This chapter provides an overview of climate change mitigation and adaptation funding and examines the extent to which this delivers or could deliver biodiversity co-benefits. It identifies some of the tools and techniques for targeting biodiversity co-benefits within climate change funding and discusses the key environmental and social safeguards that need to be considered. These include, for example, environmental and social impact assessments, benefit-sharing mechanisms, and transparent, participatory approaches.
Biodiversity in international development finance
This chapter discusses the opportunities and challenges of scaling up biodiversity-related development finance. It focuses in particular on Official Development Assistance (ODA) and the importance of leveraging private investment with public funds, using capital markets, co-financing, public-private partnerships and risk mitigation instruments. The chapter also underscores the need to better mainstream biodiversity into general development flows – and offers examples of how this can be done at a donor, national, sectoral and project level – as well as the importance of environmental and social safeguards.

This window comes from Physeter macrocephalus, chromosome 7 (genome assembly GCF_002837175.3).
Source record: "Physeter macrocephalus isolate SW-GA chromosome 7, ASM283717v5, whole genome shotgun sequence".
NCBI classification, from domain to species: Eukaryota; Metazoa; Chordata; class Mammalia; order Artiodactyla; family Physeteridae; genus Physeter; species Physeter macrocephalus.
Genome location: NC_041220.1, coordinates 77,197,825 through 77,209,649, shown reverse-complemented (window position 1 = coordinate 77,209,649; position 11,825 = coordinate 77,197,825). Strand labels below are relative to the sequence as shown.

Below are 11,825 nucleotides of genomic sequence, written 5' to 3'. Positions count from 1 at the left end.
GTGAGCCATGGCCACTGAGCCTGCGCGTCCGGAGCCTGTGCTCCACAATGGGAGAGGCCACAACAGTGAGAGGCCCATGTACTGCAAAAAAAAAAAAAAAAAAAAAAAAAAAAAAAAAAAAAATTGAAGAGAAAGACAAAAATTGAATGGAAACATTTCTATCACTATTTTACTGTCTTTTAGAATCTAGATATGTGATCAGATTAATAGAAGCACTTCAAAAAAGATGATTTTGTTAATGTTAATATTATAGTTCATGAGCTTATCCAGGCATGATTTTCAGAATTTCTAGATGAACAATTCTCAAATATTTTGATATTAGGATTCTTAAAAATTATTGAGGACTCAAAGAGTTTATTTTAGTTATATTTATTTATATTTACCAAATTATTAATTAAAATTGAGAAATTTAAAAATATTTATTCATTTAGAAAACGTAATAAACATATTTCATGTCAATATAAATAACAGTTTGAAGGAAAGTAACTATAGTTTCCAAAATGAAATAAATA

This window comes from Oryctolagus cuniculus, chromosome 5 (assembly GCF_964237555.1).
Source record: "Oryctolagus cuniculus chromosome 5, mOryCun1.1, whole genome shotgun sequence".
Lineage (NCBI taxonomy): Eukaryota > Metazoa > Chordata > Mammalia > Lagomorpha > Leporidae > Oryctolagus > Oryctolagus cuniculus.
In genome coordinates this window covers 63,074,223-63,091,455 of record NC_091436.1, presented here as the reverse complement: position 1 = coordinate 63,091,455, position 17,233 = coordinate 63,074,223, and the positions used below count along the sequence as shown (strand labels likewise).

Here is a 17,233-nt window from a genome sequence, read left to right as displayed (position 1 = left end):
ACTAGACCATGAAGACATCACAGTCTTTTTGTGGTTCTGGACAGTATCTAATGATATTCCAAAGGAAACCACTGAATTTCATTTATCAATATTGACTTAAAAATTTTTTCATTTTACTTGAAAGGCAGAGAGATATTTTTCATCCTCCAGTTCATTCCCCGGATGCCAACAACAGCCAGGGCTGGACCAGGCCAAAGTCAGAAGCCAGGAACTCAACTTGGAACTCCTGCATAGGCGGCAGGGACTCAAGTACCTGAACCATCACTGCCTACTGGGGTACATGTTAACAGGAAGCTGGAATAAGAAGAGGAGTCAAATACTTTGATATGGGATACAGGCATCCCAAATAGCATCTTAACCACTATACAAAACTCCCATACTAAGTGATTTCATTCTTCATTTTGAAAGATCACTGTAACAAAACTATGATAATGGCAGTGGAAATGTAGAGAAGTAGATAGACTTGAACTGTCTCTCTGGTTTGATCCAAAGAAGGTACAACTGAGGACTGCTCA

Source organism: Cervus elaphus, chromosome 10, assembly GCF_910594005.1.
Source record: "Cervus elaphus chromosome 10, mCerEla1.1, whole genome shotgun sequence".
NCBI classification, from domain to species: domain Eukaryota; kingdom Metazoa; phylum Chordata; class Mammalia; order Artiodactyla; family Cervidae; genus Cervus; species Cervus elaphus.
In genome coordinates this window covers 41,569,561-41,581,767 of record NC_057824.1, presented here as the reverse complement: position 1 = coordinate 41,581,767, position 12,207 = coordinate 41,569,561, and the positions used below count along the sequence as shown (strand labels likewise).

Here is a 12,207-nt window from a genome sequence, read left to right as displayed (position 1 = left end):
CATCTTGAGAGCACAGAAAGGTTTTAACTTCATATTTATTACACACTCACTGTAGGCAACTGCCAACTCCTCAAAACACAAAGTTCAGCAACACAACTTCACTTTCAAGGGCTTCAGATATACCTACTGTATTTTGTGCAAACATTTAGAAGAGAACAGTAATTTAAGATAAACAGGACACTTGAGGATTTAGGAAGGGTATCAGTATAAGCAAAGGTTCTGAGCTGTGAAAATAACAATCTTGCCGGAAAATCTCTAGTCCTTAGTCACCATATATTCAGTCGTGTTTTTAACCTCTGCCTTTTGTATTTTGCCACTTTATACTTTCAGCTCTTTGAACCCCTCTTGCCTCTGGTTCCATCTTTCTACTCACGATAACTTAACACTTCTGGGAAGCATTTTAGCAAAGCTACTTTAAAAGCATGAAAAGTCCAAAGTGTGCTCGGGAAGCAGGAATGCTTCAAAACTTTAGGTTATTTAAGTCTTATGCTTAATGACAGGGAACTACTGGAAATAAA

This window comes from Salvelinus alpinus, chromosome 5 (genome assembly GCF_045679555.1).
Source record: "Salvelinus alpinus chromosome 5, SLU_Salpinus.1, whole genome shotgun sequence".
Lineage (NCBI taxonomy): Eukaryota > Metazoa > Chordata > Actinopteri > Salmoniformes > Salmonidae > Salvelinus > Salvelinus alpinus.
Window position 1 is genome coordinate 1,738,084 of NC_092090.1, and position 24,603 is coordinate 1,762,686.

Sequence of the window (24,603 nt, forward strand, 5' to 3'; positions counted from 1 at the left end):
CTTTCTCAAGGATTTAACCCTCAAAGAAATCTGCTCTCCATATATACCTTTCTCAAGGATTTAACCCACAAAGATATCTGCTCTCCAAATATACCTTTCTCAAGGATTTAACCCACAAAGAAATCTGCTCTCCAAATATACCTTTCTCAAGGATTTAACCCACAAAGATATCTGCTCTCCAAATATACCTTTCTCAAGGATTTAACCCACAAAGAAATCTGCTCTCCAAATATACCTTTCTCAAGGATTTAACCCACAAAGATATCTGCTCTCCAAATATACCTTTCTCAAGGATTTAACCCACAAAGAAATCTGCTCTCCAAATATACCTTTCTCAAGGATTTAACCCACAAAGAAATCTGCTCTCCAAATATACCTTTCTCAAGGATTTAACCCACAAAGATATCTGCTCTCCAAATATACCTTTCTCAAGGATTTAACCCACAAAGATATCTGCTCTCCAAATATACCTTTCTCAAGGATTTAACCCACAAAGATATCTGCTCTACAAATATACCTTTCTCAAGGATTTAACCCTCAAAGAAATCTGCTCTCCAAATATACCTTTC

Comparing across the mechanisms
This chapter provides a comparative analysis of the six biodiversity finance mechanisms – environmental fiscal reform, payments for ecosystem services, biodiversity offsets, markets for green products, biodiversity in climate change funding, and biodiversity in international development finance – and summarises the circumstances and conditions under which they are most likely to be effective. It then examines crosscutting issues, such as environmental and social safeguards and capacity and governance needs for effectively implementing biodiversity finance mechanisms.